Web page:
Looking for some inspiration for this edition’s bridge article, I asked around at a recent family gathering if anyone had an interesting problem they could share with me.  Lior, the husband of our niece Sheli, presented me with one such from a social game in which had played opposite Sheli. In the hand in question, she dealt and opened 1NT. He held a strong hand with 15 high-card points, a strong six-card spade suit and a void in diamonds:  A K J 9 5 4, © K 4 2, ¨ -, § A 9 7 5.  Slam bells immediately rang in his ears but he was not exactly sure how to go about the bidding. The actual result in the social game was irrelevant and he could not remember Sheli’s exact hand but his question was, faced with the same situation in a pairs tournament, how to bid the hand to its maximum potential.


Firstly, let me say, that slam is by no means certain with a combined partnership holding of between 30 and 32 HCP.  The partnership could be missing both red Aces, making 6NT impossible. That is not to say that 6 might not still be on because of the diamond void. The art here is to treat the hands like two parts of a jigsaw puzzle and, through judicious bidding, explore how well they fit together.


The first step would be for Lior to use the pretty standard Jacoby transfer bid of 2 H.  While this does not fully describe his hand - it simply shows a hand containing 5 or more cards in spades but an indeterminate number of points – it does set the base for more descriptive continuation bids.  Unless Sheli has both a four-card spade fit and the maximum 17 HCP, in which case she would “super accept” the transfer by bidding 3, she would now simply respond 2.  Assuming the latter, Lior is no wiser than he was at the outset - Sheli’s 1NT bid promised at least 2 spades and15-17 HCP – so it’s now up to him to describe his hand in such a way as to solicit additional information from his partner as to her holdings.


There are two ways to do this:  The first is to bid a suit below the 3NT level to show a second suit of 4 cards or more – in this case clubs. His 3♣ bid says to partner: “Give full value all your points in clubs and downgrade queens and knaves in the other two suits, hearts and diamonds. It’s then up to you to bid 3, 3NT or 4, depending on whether you hold 3 or more spades and whether you can or cannot help in the club suit.”


The second way, my preference in the given hand, is to make a short-suit slam try, by jumping to the 4 level in a suit in which you are void or have a singleton – diamonds in this case – promising a good, self-sufficient spade suit with at least 6 cards. A bid of 4¨ would allow Sheli to evaluate her hand, downgrading points in diamonds other than the Ace, and giving full value to all honor cards in hearts and clubs.  With wasted values in diamonds and no spade support, she would simply bid 4, but with spade support and good values outside of diamonds, she would make a constructive bid towards slam.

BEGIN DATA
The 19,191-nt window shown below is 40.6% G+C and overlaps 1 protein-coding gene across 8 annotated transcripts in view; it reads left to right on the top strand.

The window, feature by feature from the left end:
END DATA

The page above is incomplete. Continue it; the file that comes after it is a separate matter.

To illustrate further, let us assign Sheli this seemingly innocuous hand:  Q 8 3, © A Q 9 5,  ¨ A 8 6 2,  ♣ K 3.


Partner’s 4¨ bid transforms her hand into a giant and she indicates this by bidding 4©. Emboldened by her constructive bid, Lior would now check for Aces by bidding 4NT.  The couple play Roman Key-Card Blackwood (RKCB), so she would reply 5ª, showing two key cards, the red Aces, and the Queen of spades.  A bid of 5NT would now elicit a 6¨ response from her, showing one King.


Thus far Sheli’s bidding has shown 13 of her minimum 15 points – 2 Aces, a King and the spade Queen and, from the way the pieces of the puzzle have fallen into place, it’s pretty sure that the additional points for her 1NT opening are by way of the ©Q or ♣Q.  Thus Lior can count 12 tricks on top in either 6 or 6NT. In a matchpoint tournament, where the 10-point premium of making 12 tricks in NT over 12 tricks in spades can mean the difference between a good and a poor score, should he go for the NT slam? 


The bidding so far:



























I strongly suggest not going for 6NT.  The majority of pairs with a void in the one hand and such a compelling spade suit will end up in the trump contract, so at worst one can expect a slightly below average score playing in 6, making 12 tricks.  True, 6NT may give you a near top but there is a good possibility that the hand will yield 13 tricks played in spades, so 6 will outscore 6NT. Indeed, if you are truly desperate for a top, bid the grand slam, 7.  Consider the following possible full layout:






 A K J 9 5 4



© K 4 2



¨ -



♣ A 9 7 5

  7 6 2

© J 10 8 3


© 7 6 

¨ K Q J 9


¨ 10 7 5 4 3

♣10 6 4 2

 Q 8 3

♣Q J 8


© A Q 9 5



¨ A 8 6 2



♣ K 3



Only 12 tricks are available in 6NT but 13 are available in spades.  Where does the 13th trick come from? How should Sheli play to make 13 tricks on the lead of the ¨K?  The answers can be found …..


In the meantime, dear reader, happy bidding the pieces together.



The 13th trick comes from ruffing a club in declarer’s hand.  Sheli should win the opening lead with the ¨A in dummy, discarding a club from the closed hand. Next she should draw two round of trumps with dummy’s high cards; win the next two tricks with the King and Ace of clubs, then ruff a club with her Q; re-enter dummy with the ©K to draw the last trump; and cash her high hearts to claim 13 tricks – 6 spades, three hearts, one diamond, two clubs and a club ruff.

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Alan Caplan

Alan Caplan was born and raised in Johannesburg, South Africa. He was an active member of Bnei Zion and, subsequently, Habonim following the merger of the two movements. The year after high school ...

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